'We need change': Calls for action after verdict in Tina Fontaine death

Photo of Tina Fontaine
The outcry over the death of 15-year-old Tina Fontaine helped to launch the National Inquiry into Murdered and Missing Indigenous Women and Girls

After Raymond Cormier was acquitted in the murder of Indigenous teenager Tina Fontaine, Manitoba Keewatinowi Okimakanak Grand Chief Sheila North said, “the systems, everything that was involved in Tina's life, failed her.

“We've all failed her. We as a nation need to do better for our young people.”

Fontaine had been reported missing while in the care of Child and Family Services in Winnipeg more than a week before her body was found in the Red River, wrapped in a duvet cover weighed down with rocks.

Her death in 2014 at the age of 15 sparked a public outcry that helped launch the National Inquiry into Murdered and Missing Indigenous Women and Girls.

“We have a system that trafficks Indigenous children, especially in the cities,” said Karyn Recollet, an associate professor of women and gender studies at the University of Toronto.

“We look at Winnipeg, we look at Toronto and we’re seeing children being housed in homes that are just not safe.”

Police and child welfare services in Winnipeg had contact with Fontaine in the days before her death – and both failed to protect her, Recollet said.

“Even though she was filed as a missing person, each of these systems never really paid much attention to her or what her needs would have been in those moments.”

Racialized violence is reaching a dire space, said Recollet.

“It's very scary right now,” she said. “I know a lot of us are feeling very scared for our children, a lot of us are feeling very angry. We're just trying to make sense out of that even though it's nonsensical.”

Fontaine’s death highlighted the terrible situation many Indigenous women and girls face in Canada, said Suzanne Stewart, associate professor at the Dalla Lana School of Public Health and director of the Waakebiness-Bryce Institute for Indigenous Health. Not only do they have less access to services, “they experience racism and discrimination whenever interacting with anything to do with the mental health or social service system,” she said.

“[Fontaine] was someone who needed numerous supports in her life and wasn't able to access those because of her identity.”

Stewart said she would like to see Indigenous communities have more autonomy regarding child welfare. “When aboriginal communities have control over their own child welfare structures, less children are in care,” she said.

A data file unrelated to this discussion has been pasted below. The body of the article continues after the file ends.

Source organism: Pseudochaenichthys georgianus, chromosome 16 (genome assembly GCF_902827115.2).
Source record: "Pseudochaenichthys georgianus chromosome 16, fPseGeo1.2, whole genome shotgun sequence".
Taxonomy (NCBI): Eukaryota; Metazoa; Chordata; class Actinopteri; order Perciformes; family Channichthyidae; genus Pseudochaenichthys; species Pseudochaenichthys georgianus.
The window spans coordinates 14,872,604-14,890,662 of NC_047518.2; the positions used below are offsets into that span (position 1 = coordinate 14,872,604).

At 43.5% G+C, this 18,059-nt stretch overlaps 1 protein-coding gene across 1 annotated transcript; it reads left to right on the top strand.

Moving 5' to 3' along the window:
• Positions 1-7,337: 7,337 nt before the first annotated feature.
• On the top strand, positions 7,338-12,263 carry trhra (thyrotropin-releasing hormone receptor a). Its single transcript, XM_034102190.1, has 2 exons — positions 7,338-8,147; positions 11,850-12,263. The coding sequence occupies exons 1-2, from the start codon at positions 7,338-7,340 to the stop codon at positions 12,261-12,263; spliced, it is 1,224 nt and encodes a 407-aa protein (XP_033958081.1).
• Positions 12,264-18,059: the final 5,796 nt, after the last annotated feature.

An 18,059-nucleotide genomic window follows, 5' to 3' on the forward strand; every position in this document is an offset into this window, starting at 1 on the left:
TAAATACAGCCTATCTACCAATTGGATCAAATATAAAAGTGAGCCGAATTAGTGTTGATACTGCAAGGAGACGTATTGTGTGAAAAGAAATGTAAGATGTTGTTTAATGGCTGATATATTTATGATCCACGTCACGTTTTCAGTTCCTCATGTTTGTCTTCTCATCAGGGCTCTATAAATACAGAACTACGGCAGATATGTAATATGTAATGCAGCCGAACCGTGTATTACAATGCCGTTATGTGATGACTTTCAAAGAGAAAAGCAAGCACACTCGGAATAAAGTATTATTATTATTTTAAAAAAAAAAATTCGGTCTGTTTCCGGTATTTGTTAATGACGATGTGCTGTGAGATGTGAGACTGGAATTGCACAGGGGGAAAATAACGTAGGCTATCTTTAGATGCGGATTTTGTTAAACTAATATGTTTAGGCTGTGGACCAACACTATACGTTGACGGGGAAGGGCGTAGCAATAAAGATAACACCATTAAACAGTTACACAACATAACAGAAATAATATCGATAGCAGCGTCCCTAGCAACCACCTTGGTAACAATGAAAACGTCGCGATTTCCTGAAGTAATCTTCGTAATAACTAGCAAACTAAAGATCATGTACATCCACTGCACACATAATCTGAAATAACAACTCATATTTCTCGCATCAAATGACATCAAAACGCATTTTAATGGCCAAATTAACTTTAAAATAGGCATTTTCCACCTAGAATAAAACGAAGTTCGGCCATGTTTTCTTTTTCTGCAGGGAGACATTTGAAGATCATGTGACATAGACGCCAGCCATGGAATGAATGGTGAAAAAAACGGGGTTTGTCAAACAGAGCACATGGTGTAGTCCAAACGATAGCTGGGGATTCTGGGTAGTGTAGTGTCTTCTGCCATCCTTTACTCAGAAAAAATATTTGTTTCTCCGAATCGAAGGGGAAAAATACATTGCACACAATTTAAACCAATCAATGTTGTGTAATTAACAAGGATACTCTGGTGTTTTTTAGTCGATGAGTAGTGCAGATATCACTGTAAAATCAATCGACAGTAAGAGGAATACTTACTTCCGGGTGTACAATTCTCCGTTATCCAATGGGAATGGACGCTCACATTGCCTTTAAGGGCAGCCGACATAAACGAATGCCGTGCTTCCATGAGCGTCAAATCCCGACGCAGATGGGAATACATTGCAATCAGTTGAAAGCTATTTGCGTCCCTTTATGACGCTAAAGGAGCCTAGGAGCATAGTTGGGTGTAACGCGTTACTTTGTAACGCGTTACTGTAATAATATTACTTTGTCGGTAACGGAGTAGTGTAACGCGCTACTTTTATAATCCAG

Change is necessary to improve the lives of Indigenous Canadians and it has to start with policy, said Stewart.

“Changing the policies and laws to ensure that racism and discrimination and access to equity and justice and health are created and enforced – people aren't going to take up these things on their own,” she said. “Slavery of Black people, for example, was socially acceptable and morally acceptable until the law changed and said it was against the law and you can't do it and people's minds started to change.”

For Indigenous communities in Canada, Fontaine’s death was proof that change is not coming quickly enough, Stewart said.

“People in the Indigenous community feel that the rest of Canadians don't actually care about what happens to Indigenous women who are exploited, abused or murdered,” she said.

“It's not part of the fabric of the consciousness or the moral fibre of Canadian society or Canada as a country to care about Indigenous women.”

The Cormier acquittal comes almost two weeks after a jury in Saskatchewan acquitted Gerald Stanley of the second-degree murder of Colten Boushie, a 22-year-old Cree man from the Red Pheasant First Nation.

U of T addresses Colten Boushie verdict 

Read an interview with a U of T expert on how the Canadian legal system fails Indigenous people like Boushie

“There is anger in the community regarding the two verdicts,” said Jonathan Hamilton-Diabo, director of Indigenous Initiatives at U of T. “There have been vigils throughout the country; however, it seems that the reaction to the Tina Fontaine trial is different. Community members seem to be more determined to make sure that change occurs.”

The injustice against Indigenous Peoples needs to stop, said Wendy Phillips, Indigenous Elder at U of T Scarborough. 

“It's with great sadness to send our love and our condolences for Tina Fontaine and her family,” said Phillips, adding that she encourages students, staff and faculty to contact Student Life for support. "We need change and the calls to action will need to be addressed."

Students seeking support can also contact First Nations House or visit safety.utoronto.ca.

Out of the tragedies of the deaths of Boushie and Fontaine has come a deeper kinship among Indigenous communities, said Recollet.

“Tina could be any of our daughters, Tina could be any of our nieces,” she said. “We're seeing this embodied kinship that's coming out and some of the languages of care we're using to show our love for the family.

“I think the rest of society should really pay attention to that. Those are the decolonial strategies that we're going to need to ensure futurity for Indigenous folks on Turtle Island.” 

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